North Luangwa National Park
The remote 4,636km² North Luangwa National Park offers one of the finest wilderness experiences in Africa. It shares the same vegetation and wildlife as its neighbour, South Luangwa National Park, but until recently it has received little attention in terms of funding or conservation efforts. As a result, the park suffered, and poaching was rife. In 1986 American zoologists Mark and Delia Owens arrived in North Luangwa to conduct animal research. They fell in love with this pristine wilderness and over the next few years cultivated a number of anti-poaching initiatives amongst local communities. Today North Luangwa National Parks boasts some of the most zealous game rangers in Zambia, and conservation has resulted in healthy, growing populations of wildlife.
North Luangwa National Park is not open to the public and there are no permanent lodges here. Access is with one of the few local safari operators granted permission to conduct walking safaris in the park. The beauty of visiting this park is the truly remarkable opportunities to experience Africa as it was. It is wild and untouched and you are simply an unobtrusive witness to its natural beauty and drama.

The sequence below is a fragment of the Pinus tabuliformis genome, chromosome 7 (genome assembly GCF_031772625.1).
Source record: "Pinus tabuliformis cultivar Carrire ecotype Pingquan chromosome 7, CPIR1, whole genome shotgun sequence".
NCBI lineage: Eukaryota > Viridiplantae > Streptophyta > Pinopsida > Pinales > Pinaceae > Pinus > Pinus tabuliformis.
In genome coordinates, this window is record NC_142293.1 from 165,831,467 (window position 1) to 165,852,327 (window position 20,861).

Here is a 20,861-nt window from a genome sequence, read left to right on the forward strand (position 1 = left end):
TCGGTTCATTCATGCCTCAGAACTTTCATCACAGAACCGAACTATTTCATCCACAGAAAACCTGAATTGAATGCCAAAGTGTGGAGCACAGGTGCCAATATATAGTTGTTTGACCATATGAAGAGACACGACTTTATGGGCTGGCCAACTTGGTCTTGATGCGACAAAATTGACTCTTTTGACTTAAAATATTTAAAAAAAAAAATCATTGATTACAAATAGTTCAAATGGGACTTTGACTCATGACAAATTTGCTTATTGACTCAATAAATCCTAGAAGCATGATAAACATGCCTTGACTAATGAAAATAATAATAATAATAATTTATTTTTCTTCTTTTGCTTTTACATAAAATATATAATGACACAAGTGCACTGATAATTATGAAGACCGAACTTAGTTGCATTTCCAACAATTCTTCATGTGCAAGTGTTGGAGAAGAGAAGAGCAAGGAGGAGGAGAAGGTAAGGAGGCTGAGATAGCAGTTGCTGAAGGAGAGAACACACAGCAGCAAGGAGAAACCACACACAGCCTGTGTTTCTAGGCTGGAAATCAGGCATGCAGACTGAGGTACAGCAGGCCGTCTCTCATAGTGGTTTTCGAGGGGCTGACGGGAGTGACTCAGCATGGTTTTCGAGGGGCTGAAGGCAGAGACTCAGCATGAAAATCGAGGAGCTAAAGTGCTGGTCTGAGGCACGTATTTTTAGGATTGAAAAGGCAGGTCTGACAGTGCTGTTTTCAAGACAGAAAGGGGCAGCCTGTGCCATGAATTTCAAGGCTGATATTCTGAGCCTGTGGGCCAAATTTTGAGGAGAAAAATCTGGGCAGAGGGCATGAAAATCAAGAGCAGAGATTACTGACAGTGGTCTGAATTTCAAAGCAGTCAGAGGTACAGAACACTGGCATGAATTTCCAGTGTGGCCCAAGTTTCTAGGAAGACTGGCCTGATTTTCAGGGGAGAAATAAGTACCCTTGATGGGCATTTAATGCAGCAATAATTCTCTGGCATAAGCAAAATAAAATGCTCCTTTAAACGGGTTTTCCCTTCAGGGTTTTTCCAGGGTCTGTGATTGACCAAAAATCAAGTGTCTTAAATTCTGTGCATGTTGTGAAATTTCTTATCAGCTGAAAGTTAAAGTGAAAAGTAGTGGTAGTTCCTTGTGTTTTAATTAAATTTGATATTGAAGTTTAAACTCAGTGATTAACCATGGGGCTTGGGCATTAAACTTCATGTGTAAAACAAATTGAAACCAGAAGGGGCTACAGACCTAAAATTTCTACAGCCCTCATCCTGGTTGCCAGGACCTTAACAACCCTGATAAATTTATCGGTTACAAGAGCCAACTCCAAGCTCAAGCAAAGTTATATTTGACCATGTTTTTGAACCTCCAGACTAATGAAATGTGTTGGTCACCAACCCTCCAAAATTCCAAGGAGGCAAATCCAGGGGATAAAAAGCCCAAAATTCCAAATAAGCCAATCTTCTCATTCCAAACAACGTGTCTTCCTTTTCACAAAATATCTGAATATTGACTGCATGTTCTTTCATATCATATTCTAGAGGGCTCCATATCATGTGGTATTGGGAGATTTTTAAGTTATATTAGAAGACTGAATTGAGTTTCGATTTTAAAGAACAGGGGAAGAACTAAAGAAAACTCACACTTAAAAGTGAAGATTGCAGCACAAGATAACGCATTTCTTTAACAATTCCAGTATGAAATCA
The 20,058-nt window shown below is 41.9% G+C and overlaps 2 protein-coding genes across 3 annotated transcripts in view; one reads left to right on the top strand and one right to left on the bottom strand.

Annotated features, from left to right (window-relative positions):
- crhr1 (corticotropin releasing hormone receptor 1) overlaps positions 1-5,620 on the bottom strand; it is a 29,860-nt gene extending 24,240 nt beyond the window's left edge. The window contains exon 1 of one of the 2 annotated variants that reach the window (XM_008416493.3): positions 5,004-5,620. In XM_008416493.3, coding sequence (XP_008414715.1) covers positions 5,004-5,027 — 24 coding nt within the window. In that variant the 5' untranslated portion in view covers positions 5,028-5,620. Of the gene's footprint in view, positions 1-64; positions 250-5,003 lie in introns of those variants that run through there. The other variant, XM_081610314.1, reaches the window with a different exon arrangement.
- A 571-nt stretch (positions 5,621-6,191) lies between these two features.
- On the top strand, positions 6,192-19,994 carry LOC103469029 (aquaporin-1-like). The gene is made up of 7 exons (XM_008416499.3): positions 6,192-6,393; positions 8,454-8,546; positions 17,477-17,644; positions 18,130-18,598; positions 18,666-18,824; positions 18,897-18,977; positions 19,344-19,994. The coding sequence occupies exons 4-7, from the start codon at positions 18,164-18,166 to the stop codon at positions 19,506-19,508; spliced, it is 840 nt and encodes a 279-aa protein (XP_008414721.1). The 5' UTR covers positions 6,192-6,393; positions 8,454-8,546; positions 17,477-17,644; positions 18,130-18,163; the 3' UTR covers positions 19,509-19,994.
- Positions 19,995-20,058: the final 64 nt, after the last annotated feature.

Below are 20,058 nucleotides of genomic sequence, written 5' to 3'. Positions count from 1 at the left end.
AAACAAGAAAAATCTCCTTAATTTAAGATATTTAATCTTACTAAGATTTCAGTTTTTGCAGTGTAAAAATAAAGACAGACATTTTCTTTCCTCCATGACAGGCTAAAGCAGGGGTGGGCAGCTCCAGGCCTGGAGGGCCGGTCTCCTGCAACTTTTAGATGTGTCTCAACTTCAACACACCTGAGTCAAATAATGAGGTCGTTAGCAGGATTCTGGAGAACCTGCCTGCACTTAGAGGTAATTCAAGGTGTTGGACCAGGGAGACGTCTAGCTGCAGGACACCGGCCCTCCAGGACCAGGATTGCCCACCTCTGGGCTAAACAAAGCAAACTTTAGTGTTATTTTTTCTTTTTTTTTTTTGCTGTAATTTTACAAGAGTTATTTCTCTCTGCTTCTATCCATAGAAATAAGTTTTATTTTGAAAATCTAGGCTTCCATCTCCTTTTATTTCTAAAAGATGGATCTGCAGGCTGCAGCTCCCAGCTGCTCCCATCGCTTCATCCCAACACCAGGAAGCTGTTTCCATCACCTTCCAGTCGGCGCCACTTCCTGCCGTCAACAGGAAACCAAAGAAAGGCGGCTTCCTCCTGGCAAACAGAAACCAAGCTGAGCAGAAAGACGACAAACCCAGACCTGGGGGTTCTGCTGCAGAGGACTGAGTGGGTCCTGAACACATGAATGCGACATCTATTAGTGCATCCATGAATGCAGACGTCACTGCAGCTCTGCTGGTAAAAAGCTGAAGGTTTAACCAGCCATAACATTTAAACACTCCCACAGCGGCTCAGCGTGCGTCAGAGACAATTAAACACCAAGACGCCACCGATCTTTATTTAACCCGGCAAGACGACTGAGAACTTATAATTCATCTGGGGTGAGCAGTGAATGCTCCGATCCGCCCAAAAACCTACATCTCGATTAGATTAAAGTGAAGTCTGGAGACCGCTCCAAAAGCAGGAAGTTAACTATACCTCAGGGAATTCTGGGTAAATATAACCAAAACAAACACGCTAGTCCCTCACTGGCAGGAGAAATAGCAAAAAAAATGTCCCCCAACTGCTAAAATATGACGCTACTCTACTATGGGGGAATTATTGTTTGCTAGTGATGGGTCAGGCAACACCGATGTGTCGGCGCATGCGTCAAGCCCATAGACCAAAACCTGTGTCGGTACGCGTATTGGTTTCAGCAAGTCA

A North Luangwa walking safari is a privilege. Numbers are strictly limited and you’re unlikely to see anyone else for the duration of your trip. Your walking safari will take you through a dazzling diversity of habitats, from lush riverine forests to mopane forests, open grasslands and acacia thickets. Here you will see beautiful sausage trees, laden with fruit, ivory palms, leadwoods and red mahogany trees.
There are a number of tributary rivers running through the park and into the park. The crystal clear Mwaleshi River trickles down the escarpment in a series of small waterfalls. It recedes in the dry season, leaving many pools along the way, drawing the animals from the bush to its banks in search of water. No game drives are permitted in this area – access is by walking safari only.
The park is noted for its massive herds of buffalo as well as large prides of lion. Other common mammals include hyaena, Cookson’s wildebeest, bushbuck, zebra, warthog, baboon, vervet monkey, puku, hartebeest, reedbuck, eland and impala. Elephant and leopard are present but more elusive than in the neighbouring South Luangwa National Park. All of the 400 bird species sighted in South Luangwa are also found here.
photo copyright: Jules Shenton